The Verdict: Ignore any of the Star Wars prequel comparisons some negative reviews have thrown around– TRON: Legacy may be loaded with issues in its storytelling, pace and dialogue, but it’s also one of the strongest visual experiences to hit the screen in a long time, backed with the brilliant Daft Punk soundtrack, and a story that’s smarter than it first appears. Plus it’s got Olivia Wilde looking hot in a rubber catsuit, which simply can’t be a bad thing…

[xrr rating=3.5/5]

[amtap amazon:asin=B00467EKJU]

TV Review – Dirk Gently

Cast: Stephen Mangan, Helen Baxendale, Darren Boyd ~ Writer: Howard Overman
Director: Damon Thomas ~ Year: 2010

Dirk Gently

[xrr rating=2.5/5 imageset=red_star label=”Rating:”]

The Low-Down: Hitch-Hiker’s Guide to the Galaxy author Douglas Adams’s other bizarre creation is brought to the screen here in a brave but ultimately deeply flawed one-off drama, a pilot episode for a potential series of bizarre and whimsical sci-fi investigations.

What’s it about?: Eccentric detective Dirk Gently believes in the fundamental interconnectedness of all things. He also believes in attempting to politely swindle old ladies out of money in order to track down their missing cats… but how is his latest runaway feline also connected with his old University friend Richard Macduff, a missing multi-millionaire, a time machine, and an exploding warehouse?

The Show: Douglas Adams is very much one of those ‘tricky to adapt’ authors. You only have to look at the movie version of The Hitch-Hiker’s Guide to the Galaxy to see how things can go wrong, and while I can salute anyone with the bravery to take on the task of adapting the fantastically bizarre Dirk Gently’s Hollistic Detective Agency to the screen, at the end of this BBC4 drama (a pilot for a prospective series) Adams remains resolutely un-adaptable.

It’s partly his unique narrative voice. It’s partly the fact that his plots were almost always mad improvisation that could go off on abrupt tangents at a moments notice (and thus don’t fit into traditional narrative structure very well). And it’s partly the fact that Adams’ universe is (despite his wonderful, spritely and creative humour) a seriously dark place, where horrible things can happen out of nowhere, and fate regularly has the last laugh. Not the kind of world-view that’s easily plugged into a quirky detective saga, which probably explains why it’s almost completely absent from this 1-hour pilot episode.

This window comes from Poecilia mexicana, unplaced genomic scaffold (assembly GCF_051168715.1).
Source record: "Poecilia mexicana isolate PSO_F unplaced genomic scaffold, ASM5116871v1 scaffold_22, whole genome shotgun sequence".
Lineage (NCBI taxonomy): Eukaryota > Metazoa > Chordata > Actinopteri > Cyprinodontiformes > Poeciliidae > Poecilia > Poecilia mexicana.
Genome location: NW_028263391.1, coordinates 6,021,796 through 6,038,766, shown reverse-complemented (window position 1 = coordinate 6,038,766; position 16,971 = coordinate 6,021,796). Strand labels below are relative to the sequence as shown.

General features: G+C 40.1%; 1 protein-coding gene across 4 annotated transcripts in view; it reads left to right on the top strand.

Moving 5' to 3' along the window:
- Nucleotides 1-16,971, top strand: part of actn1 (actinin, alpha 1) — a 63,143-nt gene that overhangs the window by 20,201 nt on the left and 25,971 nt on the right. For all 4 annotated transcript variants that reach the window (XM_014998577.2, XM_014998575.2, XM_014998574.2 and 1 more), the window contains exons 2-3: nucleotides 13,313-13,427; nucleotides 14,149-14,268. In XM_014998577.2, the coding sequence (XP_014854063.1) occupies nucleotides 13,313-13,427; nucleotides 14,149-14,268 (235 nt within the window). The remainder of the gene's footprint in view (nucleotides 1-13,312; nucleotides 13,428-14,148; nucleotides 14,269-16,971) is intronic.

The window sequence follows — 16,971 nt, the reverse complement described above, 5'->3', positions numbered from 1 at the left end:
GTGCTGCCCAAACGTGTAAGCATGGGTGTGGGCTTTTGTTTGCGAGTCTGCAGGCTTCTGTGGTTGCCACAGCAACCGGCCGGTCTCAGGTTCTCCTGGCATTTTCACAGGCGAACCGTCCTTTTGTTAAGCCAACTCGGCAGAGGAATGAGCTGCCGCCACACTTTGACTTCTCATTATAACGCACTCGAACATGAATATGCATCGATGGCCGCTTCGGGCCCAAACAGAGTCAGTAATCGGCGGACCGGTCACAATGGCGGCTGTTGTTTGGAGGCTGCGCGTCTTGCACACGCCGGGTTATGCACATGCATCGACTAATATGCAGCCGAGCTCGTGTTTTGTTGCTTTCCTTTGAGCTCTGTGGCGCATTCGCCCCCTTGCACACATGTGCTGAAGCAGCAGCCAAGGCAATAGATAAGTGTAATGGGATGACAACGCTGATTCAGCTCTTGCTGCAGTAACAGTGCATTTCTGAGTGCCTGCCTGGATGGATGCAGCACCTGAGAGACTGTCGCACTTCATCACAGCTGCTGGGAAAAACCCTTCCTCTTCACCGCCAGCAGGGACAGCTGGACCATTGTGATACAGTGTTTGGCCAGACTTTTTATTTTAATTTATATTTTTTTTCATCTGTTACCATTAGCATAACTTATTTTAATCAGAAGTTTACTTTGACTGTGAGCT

Misfits writer Howard Overman is sensible in not attempting to do a straight adaptation of the original Dirk Gently novel (especially since the plot goes in some fantastically complex directions), and one of the most surprising things about this TV outing is how much of the original novel is present and correct. He’s retooled Dirk (Stephen Mangan) as a kind of free-wheeling, quantum mechanics-inclined version of Sherlock Holmes (with a remixed and far less capable version of novel character Richard MacDuff (Darren Boyd) as his dim-witted Watson), and it’s easy to see this as a project that got comissioned in the wake of the success of this year’s modern-day reboot of Sherlock.

Overman pulls off some good lines, and there are a couple of very Adams-style bits of invention (especially the final fate of the cat Dirk is searching for), and he’s also oddly restrained in certain areas – Seargeant Gilks, a fantastically angry policeman and nemesis of Dirk, is so underplayed here as to be barely present. He also does his best to reformulate Adams’ twisty plot into an easier-to-follow story of second chances, while trying to set up Richard Macduff as a slightly dazed straight-man to Dirk’s off-the-wall insanity.

Dirk Gently 2Trouble is, if you take the darkness out of Adams, what you’re left with is a little too much of a sitcom (particularly with the scenes featuring Dirk’s elderly client), a wacky Holmes-style romp that features plenty of running around and comedy shouting, but is mainly built around a relationship – Richard and Susan (Helen Baxendale) – that we don’t care about, and don’t really believe for a second. Combine this with the fact that the ‘fundamental interconnectedness of all things’ turns out to be a shorthand for ‘hard-to-swallow coincidences’, and the plot ends up a fitfully entertaining but not exactly succesful comedy mystery that occasionally lurches into life, but too often comes to a juddering halt.